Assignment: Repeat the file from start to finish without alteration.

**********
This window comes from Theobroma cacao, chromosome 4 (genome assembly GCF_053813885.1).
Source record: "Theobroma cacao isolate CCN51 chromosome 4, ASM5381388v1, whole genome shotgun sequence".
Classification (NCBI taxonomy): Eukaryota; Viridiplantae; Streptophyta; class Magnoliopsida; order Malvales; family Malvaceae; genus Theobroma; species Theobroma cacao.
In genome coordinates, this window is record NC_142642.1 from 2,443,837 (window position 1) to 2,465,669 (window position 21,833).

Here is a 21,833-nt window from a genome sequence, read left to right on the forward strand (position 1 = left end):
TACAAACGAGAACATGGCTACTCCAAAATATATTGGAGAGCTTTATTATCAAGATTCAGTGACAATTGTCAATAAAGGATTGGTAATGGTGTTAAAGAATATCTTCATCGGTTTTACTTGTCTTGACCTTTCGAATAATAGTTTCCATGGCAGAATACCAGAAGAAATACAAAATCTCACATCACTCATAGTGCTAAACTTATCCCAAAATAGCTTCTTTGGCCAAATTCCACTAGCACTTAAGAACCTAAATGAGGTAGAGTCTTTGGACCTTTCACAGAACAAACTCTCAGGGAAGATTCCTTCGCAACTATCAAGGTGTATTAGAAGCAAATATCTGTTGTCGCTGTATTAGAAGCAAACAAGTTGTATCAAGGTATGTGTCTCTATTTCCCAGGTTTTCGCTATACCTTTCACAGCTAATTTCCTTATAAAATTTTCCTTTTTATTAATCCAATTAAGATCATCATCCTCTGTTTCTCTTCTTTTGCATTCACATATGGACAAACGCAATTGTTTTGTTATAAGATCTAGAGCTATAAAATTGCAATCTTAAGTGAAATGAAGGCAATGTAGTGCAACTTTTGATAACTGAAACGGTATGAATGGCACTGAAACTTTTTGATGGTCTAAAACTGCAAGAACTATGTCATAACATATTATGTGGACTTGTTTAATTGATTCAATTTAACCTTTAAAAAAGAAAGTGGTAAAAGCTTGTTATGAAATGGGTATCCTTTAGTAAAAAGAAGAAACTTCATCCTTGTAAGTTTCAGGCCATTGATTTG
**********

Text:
This window comes from Theobroma cacao, chromosome 4 (genome assembly GCF_053813885.1).
Source record: "Theobroma cacao isolate CCN51 chromosome 4, ASM5381388v1, whole genome shotgun sequence".
Classification (NCBI taxonomy): Eukaryota; Viridiplantae; Streptophyta; class Magnoliopsida; order Malvales; family Malvaceae; genus Theobroma; species Theobroma cacao.
In genome coordinates, this window is record NC_142642.1 from 2,443,837 (window position 1) to 2,465,669 (window position 21,833).

Here is a 21,833-nt window from a genome sequence, read left to right on the forward strand (position 1 = left end):
TACAAACGAGAACATGGCTACTCCAAAATATATTGGAGAGCTTTATTATCAAGATTCAGTGACAATTGTCAATAAAGGATTGGTAATGGTGTTAAAGAATATCTTCATCGGTTTTACTTGTCTTGACCTTTCGAATAATAGTTTCCATGGCAGAATACCAGAAGAAATACAAAATCTCACATCACTCATAGTGCTAAACTTATCCCAAAATAGCTTCTTTGGCCAAATTCCACTAGCACTTAAGAACCTAAATGAGGTAGAGTCTTTGGACCTTTCACAGAACAAACTCTCAGGGAAGATTCCTTCGCAACTATCAAGGTGTATTAGAAGCAAATATCTGTTGTCGCTGTATTAGAAGCAAACAAGTTGTATCAAGGTATGTGTCTCTATTTCCCAGGTTTTCGCTATACCTTTCACAGCTAATTTCCTTATAAAATTTTCCTTTTTATTAATCCAATTAAGATCATCATCCTCTGTTTCTCTTCTTTTGCATTCACATATGGACAAACGCAATTGTTTTGTTATAAGATCTAGAGCTATAAAATTGCAATCTTAAGTGAAATGAAGGCAATGTAGTGCAACTTTTGATAACTGAAACGGTATGAATGGCACTGAAACTTTTTGATGGTCTAAAACTGCAAGAACTATGTCATAACATATTATGTGGACTTGTTTAATTGATTCAATTTAACCTTTAAAAAAGAAAGTGGTAAAAGCTTGTTATGAAATGGGTATCCTTTAGTAAAAAGAAGAAACTTCATCCTTGTAAGTTTCAGGCCATTGATTTG